CVS/pharmacy has a long history of developing private-label brands that offer consumers alternatives to national brands, fill a gap in existing product offerings, or meet evolving consumer needs and wants through innovative products. The retail pharmacy chain currently produces 12 distinct store brands that address areas including home care, with its Total Home line; cosmetics, with Makeup Academy; home office and school supplies, under the Caliber brand; and pet care, with Pet Central, to name a few.
In June 2014, the company launched a new line, Gold Emblem Abound, as a sub-brand of its existing Gold Emblem line of food and beverage items. The new brand builds on the Gold Emblem reputation of taste, quality, and convenience, but focuses on healthy alternatives.
“Our research showed that a healthy diet means something different for each person,” says George Coleman, Vice President of Merchandising, Store Brands and Quality Assurance for CVS/pharmacy. “Under Gold Emblem Abound, we developed an assortment of delicious snacks that offer a range of nutritional benefits that allow customers to choose the snacks that best suit their individual needs.”
As it has with all of its store brands, Coleman says CVS/pharmacy took great care with the design of the packaging for the Gold Emblem Abound line to make it easily recognizable on-shelf and establish consumers’ trust in the products.
“Our goals in designing packaging for each individual line or product may vary, but with all, we keep in mind that we want the products to stand out and immediately capture the attention of our shoppers while underscoring the quality and innovation of the products themselves,” says Coleman. “We hold ourselves to high standards, and wherever possible, we incorporate innovations right into the product packaging.”
A path to better health
A tagline of sorts for CVS, “helping people on their path to better health” reflects the company’s broader mission. Gold Emblem Abound comprises 40 products developed to provide consumers with healthy alternatives that are also affordable—up to 20% to 40% less than national brands, in some cases. Says Coleman, “The new Gold Emblem Abound line makes choosing nourishing and wholesome snacks simple, tasty, and affordable.”
Products include snack bars, trail mixes, dried fruit, popcorn, rice chips, and nuts. Each selection is free of artificial flavors and preservatives and contains no trans fats. Additionally, the line includes products that are gluten free certified, sodium free, and cholesterol free as well as those that are good sources of protein, fiber, omega-3s, probiotic cultures, and potassium. Ingredients include super foods like chia seeds, baobab, blueberries, and pomegranates.
Given the range of product types, packaging formats vary as well. They include cartons, flow-wrapped packs, pouches, canisters, and plastic jars. Several considerations guided the selection of packaging formats, relates Coleman: “Taste is important, so we ensured that the packaging was able to keep product fresh. We also focused on packaging functionality that was easy to use, portable, or resealable, making it easy for the customer to use or share or save for later.”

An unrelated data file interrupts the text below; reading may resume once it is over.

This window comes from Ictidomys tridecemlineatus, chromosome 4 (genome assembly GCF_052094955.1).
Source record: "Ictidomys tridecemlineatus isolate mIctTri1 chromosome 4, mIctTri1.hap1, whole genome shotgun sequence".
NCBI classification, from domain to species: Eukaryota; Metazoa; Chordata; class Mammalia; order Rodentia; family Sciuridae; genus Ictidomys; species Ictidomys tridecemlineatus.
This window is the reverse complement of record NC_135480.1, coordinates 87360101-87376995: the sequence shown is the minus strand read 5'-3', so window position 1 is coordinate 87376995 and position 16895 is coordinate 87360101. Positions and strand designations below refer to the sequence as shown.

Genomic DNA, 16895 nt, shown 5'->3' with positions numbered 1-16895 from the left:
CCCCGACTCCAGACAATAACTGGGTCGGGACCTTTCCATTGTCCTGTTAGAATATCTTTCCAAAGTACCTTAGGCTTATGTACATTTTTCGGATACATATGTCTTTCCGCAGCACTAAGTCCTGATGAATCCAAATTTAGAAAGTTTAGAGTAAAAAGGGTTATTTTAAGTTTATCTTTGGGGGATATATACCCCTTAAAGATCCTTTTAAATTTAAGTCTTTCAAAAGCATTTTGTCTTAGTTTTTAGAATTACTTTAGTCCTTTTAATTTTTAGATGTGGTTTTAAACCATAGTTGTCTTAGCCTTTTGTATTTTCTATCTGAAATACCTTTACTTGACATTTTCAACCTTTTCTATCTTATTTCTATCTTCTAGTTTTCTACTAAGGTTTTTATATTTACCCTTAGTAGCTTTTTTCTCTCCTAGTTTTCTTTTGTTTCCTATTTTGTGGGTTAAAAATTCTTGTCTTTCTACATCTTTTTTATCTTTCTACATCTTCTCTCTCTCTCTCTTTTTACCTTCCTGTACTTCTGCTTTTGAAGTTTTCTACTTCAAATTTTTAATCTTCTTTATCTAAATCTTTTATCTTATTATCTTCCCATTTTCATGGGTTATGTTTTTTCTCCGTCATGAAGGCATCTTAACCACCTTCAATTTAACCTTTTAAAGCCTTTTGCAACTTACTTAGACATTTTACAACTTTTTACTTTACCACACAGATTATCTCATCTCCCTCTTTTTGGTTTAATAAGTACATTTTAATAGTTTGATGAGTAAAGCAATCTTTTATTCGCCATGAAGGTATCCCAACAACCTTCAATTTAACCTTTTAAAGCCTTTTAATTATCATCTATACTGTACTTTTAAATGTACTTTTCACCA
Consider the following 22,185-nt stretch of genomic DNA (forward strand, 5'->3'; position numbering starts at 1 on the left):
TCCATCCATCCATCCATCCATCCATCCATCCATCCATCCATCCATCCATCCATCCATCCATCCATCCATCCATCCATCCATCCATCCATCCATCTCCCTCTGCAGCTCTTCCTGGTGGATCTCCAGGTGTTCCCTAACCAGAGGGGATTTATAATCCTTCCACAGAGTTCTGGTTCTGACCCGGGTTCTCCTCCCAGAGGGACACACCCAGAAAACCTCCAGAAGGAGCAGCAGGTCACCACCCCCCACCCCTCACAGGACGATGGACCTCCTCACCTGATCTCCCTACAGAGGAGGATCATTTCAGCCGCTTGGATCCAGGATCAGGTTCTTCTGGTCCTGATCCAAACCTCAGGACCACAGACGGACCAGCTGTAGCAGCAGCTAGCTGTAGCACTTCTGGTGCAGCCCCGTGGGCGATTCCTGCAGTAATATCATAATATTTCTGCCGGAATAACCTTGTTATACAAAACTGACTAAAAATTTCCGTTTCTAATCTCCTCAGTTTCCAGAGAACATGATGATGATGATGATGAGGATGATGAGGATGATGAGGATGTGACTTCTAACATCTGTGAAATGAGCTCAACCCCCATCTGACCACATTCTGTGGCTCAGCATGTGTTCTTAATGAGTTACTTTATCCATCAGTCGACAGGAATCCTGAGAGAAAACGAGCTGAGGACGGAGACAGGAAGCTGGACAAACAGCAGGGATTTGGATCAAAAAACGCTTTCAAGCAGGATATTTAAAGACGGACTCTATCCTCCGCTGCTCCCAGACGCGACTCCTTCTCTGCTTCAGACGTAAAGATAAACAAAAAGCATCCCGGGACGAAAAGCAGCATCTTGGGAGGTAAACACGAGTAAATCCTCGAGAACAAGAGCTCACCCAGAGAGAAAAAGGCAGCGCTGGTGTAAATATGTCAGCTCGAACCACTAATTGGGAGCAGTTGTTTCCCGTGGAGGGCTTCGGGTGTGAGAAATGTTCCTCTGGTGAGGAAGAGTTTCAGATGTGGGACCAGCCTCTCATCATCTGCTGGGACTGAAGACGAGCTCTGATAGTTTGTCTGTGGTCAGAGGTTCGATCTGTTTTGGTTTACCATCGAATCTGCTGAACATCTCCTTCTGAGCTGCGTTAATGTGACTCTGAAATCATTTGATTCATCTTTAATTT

Design of the package graphics was done by the CVS in-house creative team, which was responsible for development of the brand name, art direction, and the design look and feel. According to Coleman, the guiding principle of the design—influencing the typography, photography, and graphic identity—was the “better-for-you” concept. “We wanted Gold Emblem Abound to communicate to our customer that healthier snacks are not about depriving you of enjoyment,” he says. “Rather, we really wanted to highlight that Gold Emblem Abound products are a delicious, better-for-you alternative in the store.”
Following in the footsteps of the Gold Emblem design, Abound makes taste the central focus, but with a twist that helps communicate the approachability and vitality of the brand. Front and center on each pack is ingredient photography, with pictures of the food taken against a bright, apple-green background and resting on burlap fabric. As Coleman relates, CVS avoided the “cut-and-paste” method of showing the food—“food that looks fake on a package does not look tasty,” he says.
One consumer insight uncovered by CVS that influenced the package design was that consumers appreciate packaging that allows them to quickly and easily identify the nutrition claims or health benefits of the item—whether it be heart-healthy, a great source of protein, or gluten free. In response, Gold Emblem Abound clearly identifies product benefits on the front of the packaging, with copy circled in yellow. In addition, relevant nutrition claims are showcased in bold lettering.
A final consideration for the package design was ensuring that it would stand out on-shelf against competitive products. The solution was to create brand blocking with a strong, disruptive background color—apple green. “When you walk in our stores, you can see the bright green shelf block from many feet away,” Coleman says.
Healthy options welcomed
Since Gold Emblem Abound was rolled out to CVS/pharmacy’s 7,600 stores, consumers have expressed great enthusiasm for both the product and the packaging. Says Coleman, “Our customers are thrilled to have healthier options conveniently located at CVS/pharmacy and have consistently commented not just on the taste and our careful focus on ingredients, but also on the packaging, noting the bright colors, clear communication of nutrition claims, and overall look, which they say is very attractive and even surprising to find in their neighborhood drugstore.”